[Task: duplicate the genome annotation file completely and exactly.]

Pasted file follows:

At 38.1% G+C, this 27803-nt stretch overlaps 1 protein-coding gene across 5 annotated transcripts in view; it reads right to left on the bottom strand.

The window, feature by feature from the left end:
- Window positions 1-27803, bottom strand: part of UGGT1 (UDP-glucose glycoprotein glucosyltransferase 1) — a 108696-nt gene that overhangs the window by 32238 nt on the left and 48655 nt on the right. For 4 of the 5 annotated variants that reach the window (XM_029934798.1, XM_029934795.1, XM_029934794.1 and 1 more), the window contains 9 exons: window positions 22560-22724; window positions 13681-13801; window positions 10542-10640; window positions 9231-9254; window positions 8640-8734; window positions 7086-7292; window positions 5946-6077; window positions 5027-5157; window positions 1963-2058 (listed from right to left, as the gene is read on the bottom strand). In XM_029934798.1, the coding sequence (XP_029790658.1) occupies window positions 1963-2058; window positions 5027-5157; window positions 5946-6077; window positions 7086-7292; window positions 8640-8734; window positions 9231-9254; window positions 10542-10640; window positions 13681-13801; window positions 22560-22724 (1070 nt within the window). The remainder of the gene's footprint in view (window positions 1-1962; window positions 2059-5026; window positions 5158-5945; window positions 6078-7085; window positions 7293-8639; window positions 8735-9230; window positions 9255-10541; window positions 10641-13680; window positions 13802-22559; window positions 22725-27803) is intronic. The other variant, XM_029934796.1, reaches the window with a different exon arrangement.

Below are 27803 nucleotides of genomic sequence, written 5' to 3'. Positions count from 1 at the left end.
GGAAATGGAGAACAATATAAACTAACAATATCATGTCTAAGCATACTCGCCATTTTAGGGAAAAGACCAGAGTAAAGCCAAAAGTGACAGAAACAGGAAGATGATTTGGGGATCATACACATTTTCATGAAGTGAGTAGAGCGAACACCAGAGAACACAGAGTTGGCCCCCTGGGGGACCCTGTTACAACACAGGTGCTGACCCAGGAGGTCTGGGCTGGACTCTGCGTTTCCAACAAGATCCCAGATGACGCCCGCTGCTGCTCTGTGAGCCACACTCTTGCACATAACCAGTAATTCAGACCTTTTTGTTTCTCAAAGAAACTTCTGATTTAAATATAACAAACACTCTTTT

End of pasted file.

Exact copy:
At 38.1% G+C, this 27803-nt stretch overlaps 1 protein-coding gene across 5 annotated transcripts in view; it reads right to left on the bottom strand.

The window, feature by feature from the left end:
- Window positions 1-27803, bottom strand: part of UGGT1 (UDP-glucose glycoprotein glucosyltransferase 1) — a 108696-nt gene that overhangs the window by 32238 nt on the left and 48655 nt on the right. For 4 of the 5 annotated variants that reach the window (XM_029934798.1, XM_029934795.1, XM_029934794.1 and 1 more), the window contains 9 exons: window positions 22560-22724; window positions 13681-13801; window positions 10542-10640; window positions 9231-9254; window positions 8640-8734; window positions 7086-7292; window positions 5946-6077; window positions 5027-5157; window positions 1963-2058 (listed from right to left, as the gene is read on the bottom strand). In XM_029934798.1, the coding sequence (XP_029790658.1) occupies window positions 1963-2058; window positions 5027-5157; window positions 5946-6077; window positions 7086-7292; window positions 8640-8734; window positions 9231-9254; window positions 10542-10640; window positions 13681-13801; window positions 22560-22724 (1070 nt within the window). The remainder of the gene's footprint in view (window positions 1-1962; window positions 2059-5026; window positions 5158-5945; window positions 6078-7085; window positions 7293-8639; window positions 8735-9230; window positions 9255-10541; window positions 10641-13680; window positions 13802-22559; window positions 22725-27803) is intronic. The other variant, XM_029934796.1, reaches the window with a different exon arrangement.

Below are 27803 nucleotides of genomic sequence, written 5' to 3'. Positions count from 1 at the left end.
GGAAATGGAGAACAATATAAACTAACAATATCATGTCTAAGCATACTCGCCATTTTAGGGAAAAGACCAGAGTAAAGCCAAAAGTGACAGAAACAGGAAGATGATTTGGGGATCATACACATTTTCATGAAGTGAGTAGAGCGAACACCAGAGAACACAGAGTTGGCCCCCTGGGGGACCCTGTTACAACACAGGTGCTGACCCAGGAGGTCTGGGCTGGACTCTGCGTTTCCAACAAGATCCCAGATGACGCCCGCTGCTGCTCTGTGAGCCACACTCTTGCACATAACCAGTAATTCAGACCTTTTTGTTTCTCAAAGAAACTTCTGATTTAAATATAACAAACACTCTTTT